- Maize

Maize Maize

Stunt of Maize


Spiroplasma kunkelii

In a Nutshell

  • Wilting of leaves, yellowing of their margins.
  • Reddening of tips.
  • Severe stunted growth.
  • Bushy appearance - short internodes, multiple ear shoots.
 - Maize

Maize Maize


Usually the first noticeable sign of an infection by S. kunkelii is the wilting of leaves and the yellowing of their margins. This is followed by the reddening of older leaves, starting from the tip and later extending to the rest of the tissue. Some 2-4 days after the appearance of these symptoms, small chlorotic spots appear at the base of young developing leaves. As they grow, these spots coalesce and turn into stripes that run along the veins, often up to the tip. Plants infected at early stages are severely stunted, with twisted and distorted leaves and very short internodes. Multiple ear shoots and new tillers may develop, sometimes as many as 6-7 on a single plant, giving it a bushy appearance. Ears are smaller than usual and do not fill properly, often with loose grains.

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Symptoms will depend on the variety of maize and the altitude. They are caused by Spiroplasma kunkelii, a bacterial-like organism that only infects maize plants. A number of leafhoppers, e.g. Dalbulus maidis, D. eliminatus, Exitianus exitiosus, Graminella nigrifons and Stirellus bicolor may carry this pathogen during their overwintering period. When they emerge in early spring, they start to feed on plants and transmit the pathogen. Disease symptoms usually appear about 3 weeks after the maize plant is first infected. Not surprisingly, the disease is most severe during the summer season, when leafhopper populations are very high. However, it can also occur in maize planted in spring.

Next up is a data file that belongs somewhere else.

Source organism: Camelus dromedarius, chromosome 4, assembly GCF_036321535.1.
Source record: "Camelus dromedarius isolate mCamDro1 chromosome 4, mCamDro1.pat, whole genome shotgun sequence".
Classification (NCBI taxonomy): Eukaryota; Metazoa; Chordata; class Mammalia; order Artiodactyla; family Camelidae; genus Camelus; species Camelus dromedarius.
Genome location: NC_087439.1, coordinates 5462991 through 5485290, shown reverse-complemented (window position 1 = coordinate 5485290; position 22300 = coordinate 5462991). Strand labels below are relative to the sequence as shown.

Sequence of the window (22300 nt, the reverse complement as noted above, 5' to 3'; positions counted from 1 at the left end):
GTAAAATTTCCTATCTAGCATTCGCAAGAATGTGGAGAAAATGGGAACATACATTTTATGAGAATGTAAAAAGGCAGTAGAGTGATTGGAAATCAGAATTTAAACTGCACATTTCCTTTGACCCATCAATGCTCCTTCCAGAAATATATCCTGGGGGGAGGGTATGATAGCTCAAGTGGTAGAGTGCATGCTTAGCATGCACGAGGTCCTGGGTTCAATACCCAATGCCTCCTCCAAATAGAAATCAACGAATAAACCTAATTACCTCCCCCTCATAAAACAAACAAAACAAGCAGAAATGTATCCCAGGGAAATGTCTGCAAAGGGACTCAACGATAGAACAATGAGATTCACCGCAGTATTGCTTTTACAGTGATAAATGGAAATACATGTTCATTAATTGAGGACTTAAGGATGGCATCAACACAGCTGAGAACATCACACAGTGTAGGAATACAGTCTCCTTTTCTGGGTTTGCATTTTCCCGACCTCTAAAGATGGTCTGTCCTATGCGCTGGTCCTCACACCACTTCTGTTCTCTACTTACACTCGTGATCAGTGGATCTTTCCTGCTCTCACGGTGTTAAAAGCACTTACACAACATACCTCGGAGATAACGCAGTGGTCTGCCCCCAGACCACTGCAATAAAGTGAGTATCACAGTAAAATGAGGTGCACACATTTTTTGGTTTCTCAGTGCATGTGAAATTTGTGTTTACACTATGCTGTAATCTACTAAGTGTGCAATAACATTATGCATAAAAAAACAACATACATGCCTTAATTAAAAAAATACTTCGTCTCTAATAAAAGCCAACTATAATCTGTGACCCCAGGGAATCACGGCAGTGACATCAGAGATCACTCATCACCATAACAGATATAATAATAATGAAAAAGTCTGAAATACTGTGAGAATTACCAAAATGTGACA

Organic Control

There is no direct biological treatment to control S. kunkelii. Some bioinsecticides containing parasitic fungi species such as Metarhizium anisopliae, Beauveria bassiana, Paecilomyces fumosoroseus and Verticillium lecanii can be used to control acute infestation of planthoppers.

Chemical Control

Always plan an integrated approach with preventive measures and biological treatments if available. There are no chemical treatment to control this disease. Insecticide treatments to reduce leafhopper populations are generally not recommended. Therefore, preventive measures are key to avoid the incidence of both leafhoppers and stunt of maize.

Preventive Measures

  • Plant early to avoid peak populations of leafhoppers.
  • Remove volunteer plants during the off-season.
  • Use reflective plastic mulch to repel the adult leafhoppers.
  • Control insecticide use as this can affect beneficial insects.
  • Maintain a corn-free period over the winter months.
  • Plan a crop rotation with non-susceptible crops (this will break the life cycle of the insect).

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